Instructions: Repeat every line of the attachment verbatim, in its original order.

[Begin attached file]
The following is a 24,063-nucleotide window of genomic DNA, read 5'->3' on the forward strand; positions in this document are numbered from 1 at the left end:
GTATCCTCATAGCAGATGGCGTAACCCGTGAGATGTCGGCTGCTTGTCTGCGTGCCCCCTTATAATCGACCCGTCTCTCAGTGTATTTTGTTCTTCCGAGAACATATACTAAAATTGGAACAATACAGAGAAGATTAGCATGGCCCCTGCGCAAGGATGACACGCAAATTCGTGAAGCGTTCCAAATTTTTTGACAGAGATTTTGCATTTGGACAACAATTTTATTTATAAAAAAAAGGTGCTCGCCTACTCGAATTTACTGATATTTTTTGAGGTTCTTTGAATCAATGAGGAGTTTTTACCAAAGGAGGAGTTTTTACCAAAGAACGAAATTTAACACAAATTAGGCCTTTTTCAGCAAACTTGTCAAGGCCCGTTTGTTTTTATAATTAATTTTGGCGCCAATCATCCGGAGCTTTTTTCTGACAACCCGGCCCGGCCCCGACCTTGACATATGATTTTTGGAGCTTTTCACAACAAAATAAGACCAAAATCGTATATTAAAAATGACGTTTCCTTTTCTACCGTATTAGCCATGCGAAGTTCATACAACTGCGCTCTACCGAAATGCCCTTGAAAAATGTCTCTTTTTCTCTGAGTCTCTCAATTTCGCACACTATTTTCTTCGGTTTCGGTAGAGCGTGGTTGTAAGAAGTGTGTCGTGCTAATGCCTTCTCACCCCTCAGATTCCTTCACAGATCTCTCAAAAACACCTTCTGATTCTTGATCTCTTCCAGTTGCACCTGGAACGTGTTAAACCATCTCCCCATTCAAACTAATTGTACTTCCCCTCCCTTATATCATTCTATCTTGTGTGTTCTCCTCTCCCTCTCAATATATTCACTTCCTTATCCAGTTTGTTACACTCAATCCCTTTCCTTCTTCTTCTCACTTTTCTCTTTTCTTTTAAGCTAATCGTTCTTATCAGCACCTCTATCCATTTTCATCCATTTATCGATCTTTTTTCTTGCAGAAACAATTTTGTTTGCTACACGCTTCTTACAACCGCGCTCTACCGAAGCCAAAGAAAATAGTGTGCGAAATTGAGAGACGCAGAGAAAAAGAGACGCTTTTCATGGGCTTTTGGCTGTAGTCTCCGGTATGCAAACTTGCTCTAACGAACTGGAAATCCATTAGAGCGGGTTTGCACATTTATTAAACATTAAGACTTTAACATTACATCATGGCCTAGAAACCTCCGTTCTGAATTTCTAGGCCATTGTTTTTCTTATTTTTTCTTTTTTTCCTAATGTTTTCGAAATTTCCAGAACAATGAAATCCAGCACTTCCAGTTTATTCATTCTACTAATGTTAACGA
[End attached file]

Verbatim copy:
The following is a 24,063-nucleotide window of genomic DNA, read 5'->3' on the forward strand; positions in this document are numbered from 1 at the left end:
GTATCCTCATAGCAGATGGCGTAACCCGTGAGATGTCGGCTGCTTGTCTGCGTGCCCCCTTATAATCGACCCGTCTCTCAGTGTATTTTGTTCTTCCGAGAACATATACTAAAATTGGAACAATACAGAGAAGATTAGCATGGCCCCTGCGCAAGGATGACACGCAAATTCGTGAAGCGTTCCAAATTTTTTGACAGAGATTTTGCATTTGGACAACAATTTTATTTATAAAAAAAAGGTGCTCGCCTACTCGAATTTACTGATATTTTTTGAGGTTCTTTGAATCAATGAGGAGTTTTTACCAAAGGAGGAGTTTTTACCAAAGAACGAAATTTAACACAAATTAGGCCTTTTTCAGCAAACTTGTCAAGGCCCGTTTGTTTTTATAATTAATTTTGGCGCCAATCATCCGGAGCTTTTTTCTGACAACCCGGCCCGGCCCCGACCTTGACATATGATTTTTGGAGCTTTTCACAACAAAATAAGACCAAAATCGTATATTAAAAATGACGTTTCCTTTTCTACCGTATTAGCCATGCGAAGTTCATACAACTGCGCTCTACCGAAATGCCCTTGAAAAATGTCTCTTTTTCTCTGAGTCTCTCAATTTCGCACACTATTTTCTTCGGTTTCGGTAGAGCGTGGTTGTAAGAAGTGTGTCGTGCTAATGCCTTCTCACCCCTCAGATTCCTTCACAGATCTCTCAAAAACACCTTCTGATTCTTGATCTCTTCCAGTTGCACCTGGAACGTGTTAAACCATCTCCCCATTCAAACTAATTGTACTTCCCCTCCCTTATATCATTCTATCTTGTGTGTTCTCCTCTCCCTCTCAATATATTCACTTCCTTATCCAGTTTGTTACACTCAATCCCTTTCCTTCTTCTTCTCACTTTTCTCTTTTCTTTTAAGCTAATCGTTCTTATCAGCACCTCTATCCATTTTCATCCATTTATCGATCTTTTTTCTTGCAGAAACAATTTTGTTTGCTACACGCTTCTTACAACCGCGCTCTACCGAAGCCAAAGAAAATAGTGTGCGAAATTGAGAGACGCAGAGAAAAAGAGACGCTTTTCATGGGCTTTTGGCTGTAGTCTCCGGTATGCAAACTTGCTCTAACGAACTGGAAATCCATTAGAGCGGGTTTGCACATTTATTAAACATTAAGACTTTAACATTACATCATGGCCTAGAAACCTCCGTTCTGAATTTCTAGGCCATTGTTTTTCTTATTTTTTCTTTTTTTCCTAATGTTTTCGAAATTTCCAGAACAATGAAATCCAGCACTTCCAGTTTATTCATTCTACTAATGTTAACGA